WASHINGTON – States have delayed the availability of hundreds of thousands of vaccine doses, even as the coronavirus outbreaks intensify. A sign that the country is moving with its supply screw և now faces more acute challenges կապված due to demand, staff և hard-to-reach vaccinations. population:
The deciding question in the first few weeks of vaccine distribution was why states spend so much time managing doses from the federal government. The most influential in the four months of the four months is the number of states waiting to order all their rations based on their adult population և that week.
When Michigan Governor Gretchen Whitmer asked White House officials last week if they were considering sending more doses of the vaccine to her state amid a deadly wave, the state did not order the 360,000 doses available at the time, puzzled by federal officials advising to work instead. with experts to make sure Michigan supplies are efficiently deployed.
But Michigan was not the only state to drop the dose on storage shelves. At some point in the past week, 13 states had more than 100,000 doses each, according to a federal official familiar with the numbers who, like others, spoke on condition of anonymity because of the sensitivity of the issue. Indiana withdrew only 90% of the available doses for the state, leaving 306,000 on the shelves. Texas ordered 95% of its stake, leaving 673,000 doses temporarily unchanged.
The delays were observed within the federal government, where officials discussed whether performance indicators, including how quickly states order, use their vaccines, deliver them to vulnerable groups, should be part of the distribution decisions, according to the three individuals. who are familiar with the issue. Any new approach, however, had to be signed by the White House, which was in pain to avoid punishing some states, while encouraging others, including directing additional doses to virus hotspots.
“The fair, equitable distribution of the vaccine is based on the adult population across states, races and territories,” Whitef Ziens, coordinator of the White House Coronavirus Working Group, told a briefing on Friday. “It simply came to our notice then. And we will continue to do so. The virus is unpredictable. “We do not know where the next escalation will take place.”
Experts say that four months after the immunization campaign, with more transmissible versions of the virus across the country, states should no longer encounter blockages that prevent them from accessing all of their vaccine allocations.
“States և their health care providers must now have the capacity to deliver the vaccines available to them every week,” said Alejon L. Schwartz, Yale University Health Policy Assistant անդամ Member of the Connecticut Vaccine Advisory Committee. “Vaccine doses should not be left on the table during this time.”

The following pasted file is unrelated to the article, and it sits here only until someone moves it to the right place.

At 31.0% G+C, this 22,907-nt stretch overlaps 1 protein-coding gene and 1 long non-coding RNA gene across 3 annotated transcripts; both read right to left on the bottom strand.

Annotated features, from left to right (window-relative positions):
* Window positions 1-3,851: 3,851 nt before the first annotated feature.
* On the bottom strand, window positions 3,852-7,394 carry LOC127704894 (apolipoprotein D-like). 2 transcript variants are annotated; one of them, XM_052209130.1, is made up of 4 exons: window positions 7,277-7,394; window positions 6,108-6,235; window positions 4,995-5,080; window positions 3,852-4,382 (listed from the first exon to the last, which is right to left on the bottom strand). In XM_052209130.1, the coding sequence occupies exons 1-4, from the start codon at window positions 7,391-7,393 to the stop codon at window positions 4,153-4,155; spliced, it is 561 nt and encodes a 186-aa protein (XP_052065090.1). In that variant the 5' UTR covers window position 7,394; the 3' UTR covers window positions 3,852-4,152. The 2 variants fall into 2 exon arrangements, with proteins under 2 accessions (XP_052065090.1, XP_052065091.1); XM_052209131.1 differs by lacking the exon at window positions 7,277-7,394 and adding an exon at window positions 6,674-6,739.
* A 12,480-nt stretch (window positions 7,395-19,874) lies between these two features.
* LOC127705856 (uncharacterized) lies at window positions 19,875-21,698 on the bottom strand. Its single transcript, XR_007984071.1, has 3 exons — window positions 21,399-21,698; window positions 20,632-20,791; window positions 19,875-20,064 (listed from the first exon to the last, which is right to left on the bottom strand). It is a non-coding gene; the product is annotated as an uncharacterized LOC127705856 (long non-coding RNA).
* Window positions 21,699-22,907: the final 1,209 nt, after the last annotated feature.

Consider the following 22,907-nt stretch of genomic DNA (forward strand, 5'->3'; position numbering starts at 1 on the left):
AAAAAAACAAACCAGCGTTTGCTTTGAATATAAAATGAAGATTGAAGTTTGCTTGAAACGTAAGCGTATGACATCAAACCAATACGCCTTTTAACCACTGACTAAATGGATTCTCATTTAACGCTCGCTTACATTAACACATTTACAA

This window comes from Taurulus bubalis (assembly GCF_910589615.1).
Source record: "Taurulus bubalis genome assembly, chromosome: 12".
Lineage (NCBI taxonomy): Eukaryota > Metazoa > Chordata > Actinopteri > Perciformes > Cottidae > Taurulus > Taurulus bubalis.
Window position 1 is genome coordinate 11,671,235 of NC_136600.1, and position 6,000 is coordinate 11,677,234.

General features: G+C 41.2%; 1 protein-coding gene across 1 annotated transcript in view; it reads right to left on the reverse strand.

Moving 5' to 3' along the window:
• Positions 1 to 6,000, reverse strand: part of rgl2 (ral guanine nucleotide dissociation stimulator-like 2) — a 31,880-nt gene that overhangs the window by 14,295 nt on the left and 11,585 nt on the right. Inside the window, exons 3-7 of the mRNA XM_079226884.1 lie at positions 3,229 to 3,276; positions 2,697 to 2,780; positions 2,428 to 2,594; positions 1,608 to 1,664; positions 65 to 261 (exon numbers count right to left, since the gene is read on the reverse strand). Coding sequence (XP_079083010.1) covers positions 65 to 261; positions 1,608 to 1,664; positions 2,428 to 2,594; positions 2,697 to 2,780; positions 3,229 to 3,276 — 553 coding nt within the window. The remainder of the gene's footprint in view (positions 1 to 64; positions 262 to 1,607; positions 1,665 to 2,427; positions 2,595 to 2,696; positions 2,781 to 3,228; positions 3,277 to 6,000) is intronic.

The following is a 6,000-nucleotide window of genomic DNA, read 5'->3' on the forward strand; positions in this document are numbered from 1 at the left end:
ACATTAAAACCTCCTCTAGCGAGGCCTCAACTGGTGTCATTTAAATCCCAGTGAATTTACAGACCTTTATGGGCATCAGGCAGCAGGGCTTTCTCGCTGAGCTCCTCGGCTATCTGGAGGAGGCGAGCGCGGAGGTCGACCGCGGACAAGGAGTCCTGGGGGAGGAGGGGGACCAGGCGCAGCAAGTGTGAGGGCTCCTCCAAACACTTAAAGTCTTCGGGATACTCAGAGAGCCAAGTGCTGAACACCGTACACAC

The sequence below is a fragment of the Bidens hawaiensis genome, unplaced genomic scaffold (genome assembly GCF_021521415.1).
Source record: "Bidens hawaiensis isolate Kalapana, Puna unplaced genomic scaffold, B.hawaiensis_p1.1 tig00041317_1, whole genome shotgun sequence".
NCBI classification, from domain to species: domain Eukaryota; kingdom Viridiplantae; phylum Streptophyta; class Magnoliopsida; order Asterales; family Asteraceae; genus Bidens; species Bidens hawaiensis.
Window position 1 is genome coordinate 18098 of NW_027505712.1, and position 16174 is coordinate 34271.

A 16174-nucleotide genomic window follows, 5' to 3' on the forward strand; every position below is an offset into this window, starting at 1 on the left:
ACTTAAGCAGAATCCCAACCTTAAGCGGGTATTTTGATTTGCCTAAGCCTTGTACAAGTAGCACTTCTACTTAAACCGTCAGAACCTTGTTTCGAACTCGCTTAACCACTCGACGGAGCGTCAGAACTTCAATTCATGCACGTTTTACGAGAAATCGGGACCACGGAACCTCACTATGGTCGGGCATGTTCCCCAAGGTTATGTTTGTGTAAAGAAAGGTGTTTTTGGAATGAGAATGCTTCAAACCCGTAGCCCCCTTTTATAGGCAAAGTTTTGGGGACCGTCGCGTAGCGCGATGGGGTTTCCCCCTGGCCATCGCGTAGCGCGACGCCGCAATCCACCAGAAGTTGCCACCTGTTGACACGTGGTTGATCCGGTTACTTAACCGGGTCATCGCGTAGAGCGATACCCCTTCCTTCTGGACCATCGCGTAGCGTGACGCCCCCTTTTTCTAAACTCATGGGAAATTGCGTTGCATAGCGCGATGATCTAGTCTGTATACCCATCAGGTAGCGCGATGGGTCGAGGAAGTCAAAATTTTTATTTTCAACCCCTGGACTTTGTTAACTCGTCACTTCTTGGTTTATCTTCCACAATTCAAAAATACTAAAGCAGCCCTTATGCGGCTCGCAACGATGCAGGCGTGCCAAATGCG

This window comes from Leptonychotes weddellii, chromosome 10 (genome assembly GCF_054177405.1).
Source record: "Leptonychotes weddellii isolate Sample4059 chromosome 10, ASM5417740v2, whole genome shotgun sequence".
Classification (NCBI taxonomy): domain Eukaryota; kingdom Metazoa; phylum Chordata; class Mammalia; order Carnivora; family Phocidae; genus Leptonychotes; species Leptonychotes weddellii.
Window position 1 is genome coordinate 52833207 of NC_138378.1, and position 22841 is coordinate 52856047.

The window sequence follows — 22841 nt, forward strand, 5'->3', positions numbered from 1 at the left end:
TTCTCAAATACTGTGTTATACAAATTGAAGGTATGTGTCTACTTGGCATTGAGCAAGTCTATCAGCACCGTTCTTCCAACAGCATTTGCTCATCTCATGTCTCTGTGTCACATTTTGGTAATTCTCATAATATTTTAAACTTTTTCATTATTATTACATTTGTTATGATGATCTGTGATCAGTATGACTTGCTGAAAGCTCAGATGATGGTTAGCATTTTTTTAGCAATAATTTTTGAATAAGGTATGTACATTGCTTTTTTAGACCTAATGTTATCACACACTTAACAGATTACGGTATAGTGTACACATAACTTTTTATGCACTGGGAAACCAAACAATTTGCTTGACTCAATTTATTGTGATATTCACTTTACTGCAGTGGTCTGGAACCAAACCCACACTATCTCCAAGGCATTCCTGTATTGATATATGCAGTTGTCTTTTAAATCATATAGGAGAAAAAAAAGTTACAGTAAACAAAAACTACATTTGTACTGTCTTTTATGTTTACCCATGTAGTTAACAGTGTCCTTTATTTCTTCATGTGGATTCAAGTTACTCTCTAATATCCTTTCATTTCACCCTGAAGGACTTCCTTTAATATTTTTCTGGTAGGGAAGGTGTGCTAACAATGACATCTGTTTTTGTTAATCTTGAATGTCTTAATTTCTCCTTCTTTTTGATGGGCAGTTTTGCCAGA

State են officials offered various explanations for not ordering all of their allocations each week. Many noted the difficulty of matching the first and second doses. “We do not always order all second doses as they may not be needed this week because the first doses were used,” said Leach Satfin, a spokesman for the Michigan Department of Health and Human Services.
Others pointed to declining demand, staffing challenges, and poor communication between state and local officials. Muhannad Hamami, director of the Wayne County Health Department in Michigan, said the abrupt rejection of Moderna County’s dose meant it could not operate one of its clinics, which is typically capable of delivering 2,000 doses a day to people in Detroit.
Indiana Health Department spokeswoman Sarah Verskhur said the unrelated doses were “intended for business, higher education, and local health departments that are planning to start vaccinations in the coming days.” Chris Van Deussen, a spokesman for the Texas Department of Public Health, said last week the state’s balance sheet would be phased out by Friday, before second dose orders could be placed. But at the end of the week, there were 145,000 doses left.
In North Carolina, which ended last week with 426,000 unsatisfied doses, state health officials did not respond to requests for comment. Residents of all 16 և states were allowed to film on Wednesday. Lisa Macon Harrison, director of public health at Granville-Vance in the northern part of the state, said orders fell because of a spring break last week.
“Last week was a spring break for many communities, with teachers, students and nurses planning a short break,” he said. “School nurses were not available in some places [to administer shots]”The staff levels across the country were going to look a little different.”
Michael Fraser, executive director of the Association of Public Health Officers, said some countries that do not order their full allocation are in soft demand and are developing new strategies to increase interest in filming. He insisted it was too early to redistribute doses across states.